A painful, necessary process at the Exchange

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The Independent Online
It seems that the only people not to realise that the once pre- eminent Stock Exchange needs to cut its copious cloth to a very different City environment are the incorrigibles who actually inhabit that grim, concrete tower on Throgmorton Street. Pre-Big Bang the Stock Exchange had an enviable position at the heart of the City establishment, enjoying - in the Square Mile at least - unquestioning respect and authority. But the world has changed and the markets with it. The Stock Exchange is left wondering about its purpose.

Under Michael Lawrence, sacked so unceremoniously from his job as the chief executive in January, delusions of grandeur lived on. True, Mr Lawrence did his bit in slimming this once bloated organisation. Numbers were reduced from 2,800 at the time of Big Bang to below 1,000. But what persisted was the arrogance of an organisation that failed to accept its importance had diminished, one that continued to believe it could boss big City firms around.

Typical of this was the frantic search for new sources of income in areas that brought the Exchange into competition with its members. The idea was to make up for the dramatic loss of revenues once Talisman is replaced from July onwards by Crest, the automatic settlement system. But the effect was just to alienate those who no longer needed the club. Those pretensions are gone now, out of the window along with Mr Lawrence. In its place is a much tougher commitment to transforming the Exchange into the lean, mean machine the City requires. The atmosphere on the board is by all accounts transformed - gone is the sniping between the big City member firms and the Exchange's executive, watched in hair-tearing dismay by the Treasury.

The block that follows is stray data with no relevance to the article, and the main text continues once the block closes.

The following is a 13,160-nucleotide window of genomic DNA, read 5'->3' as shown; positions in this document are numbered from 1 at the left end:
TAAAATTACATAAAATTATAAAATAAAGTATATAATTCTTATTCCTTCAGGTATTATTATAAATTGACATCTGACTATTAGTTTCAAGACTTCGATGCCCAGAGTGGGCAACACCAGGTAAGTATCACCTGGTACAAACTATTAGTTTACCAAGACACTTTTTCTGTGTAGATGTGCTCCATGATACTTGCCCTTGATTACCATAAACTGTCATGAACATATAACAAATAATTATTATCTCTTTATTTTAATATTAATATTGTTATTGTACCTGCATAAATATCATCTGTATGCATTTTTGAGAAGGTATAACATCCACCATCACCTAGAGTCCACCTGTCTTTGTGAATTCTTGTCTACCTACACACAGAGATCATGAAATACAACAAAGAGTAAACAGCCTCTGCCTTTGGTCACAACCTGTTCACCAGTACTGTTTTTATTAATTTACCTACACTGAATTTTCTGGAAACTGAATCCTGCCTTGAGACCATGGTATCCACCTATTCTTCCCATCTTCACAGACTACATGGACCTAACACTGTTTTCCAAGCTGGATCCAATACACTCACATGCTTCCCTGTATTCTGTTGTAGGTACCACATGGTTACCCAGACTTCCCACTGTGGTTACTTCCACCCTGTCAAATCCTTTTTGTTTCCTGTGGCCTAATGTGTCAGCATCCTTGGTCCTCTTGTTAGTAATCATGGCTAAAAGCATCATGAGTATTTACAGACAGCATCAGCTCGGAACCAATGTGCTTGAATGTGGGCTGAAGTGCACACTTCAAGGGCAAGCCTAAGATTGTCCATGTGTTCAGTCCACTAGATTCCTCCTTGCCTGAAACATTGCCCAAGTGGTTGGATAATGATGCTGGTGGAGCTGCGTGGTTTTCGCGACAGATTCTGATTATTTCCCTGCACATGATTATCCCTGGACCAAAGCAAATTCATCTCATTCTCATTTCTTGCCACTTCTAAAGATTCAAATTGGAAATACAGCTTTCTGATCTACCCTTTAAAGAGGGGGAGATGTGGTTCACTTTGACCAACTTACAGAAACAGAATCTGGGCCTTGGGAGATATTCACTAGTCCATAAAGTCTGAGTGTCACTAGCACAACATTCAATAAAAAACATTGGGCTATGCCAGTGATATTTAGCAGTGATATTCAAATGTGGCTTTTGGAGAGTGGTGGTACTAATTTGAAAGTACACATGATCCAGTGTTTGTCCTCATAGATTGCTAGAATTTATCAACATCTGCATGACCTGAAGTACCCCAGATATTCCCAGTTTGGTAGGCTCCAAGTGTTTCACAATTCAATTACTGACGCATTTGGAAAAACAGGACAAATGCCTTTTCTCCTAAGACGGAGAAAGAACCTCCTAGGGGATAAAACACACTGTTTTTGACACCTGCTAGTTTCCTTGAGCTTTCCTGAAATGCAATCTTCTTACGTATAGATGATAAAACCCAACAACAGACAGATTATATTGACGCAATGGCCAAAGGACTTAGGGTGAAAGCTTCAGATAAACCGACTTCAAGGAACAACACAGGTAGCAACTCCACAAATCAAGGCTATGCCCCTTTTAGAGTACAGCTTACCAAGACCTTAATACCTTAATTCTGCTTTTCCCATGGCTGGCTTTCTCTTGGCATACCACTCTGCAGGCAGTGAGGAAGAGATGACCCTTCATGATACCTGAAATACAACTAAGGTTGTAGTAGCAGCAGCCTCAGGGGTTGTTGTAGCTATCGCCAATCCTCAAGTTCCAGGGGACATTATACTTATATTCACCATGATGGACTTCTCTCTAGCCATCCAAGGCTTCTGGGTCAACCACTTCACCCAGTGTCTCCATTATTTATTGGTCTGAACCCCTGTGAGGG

The cost cuts to date are only a foretaste of what is to come. Looking to the end of the century, the strategic review being finalised by the Exchange proposes that costs be cut by a third. Adjusting to reality is a long and painful process.

Cable firms ready to repay investors

The UK cable industry has had a deserved reputation for poor marketing and sluggish growth, which has led inevitably to lacklustre performance on the stock market. Worse, there have been a few further jolts to the sector - like Labour's high-profile deal with BT, which looked like sidelining cable. As a result, the two biggest London-listed companies spent the back half of 1995 languishing far below their over-optimistic issue prices. Could that be about to change? Most of the big operators have built more than half their networks, and are on schedule to complete the roll-out in the next few years. That has allowed them to start thinking about how to convince the punter to subscribe. More money is being spent on promotion and marketing, and the penetration rates are beginning to bear the fruit.

True, cable TV subscription rates are still woefully low - barely more than 20 per cent of those who can subscribe actually do so. But the pay- to-basic ratio (the percentage of those customers taking the lucrative premium programmes like Sky Sport and the Disney Channel) is creeping up. Meanwhile, telephony penetration rates, at closer to 30 per cent, look far heathier, thanks to deep discounts on BT's standard rates.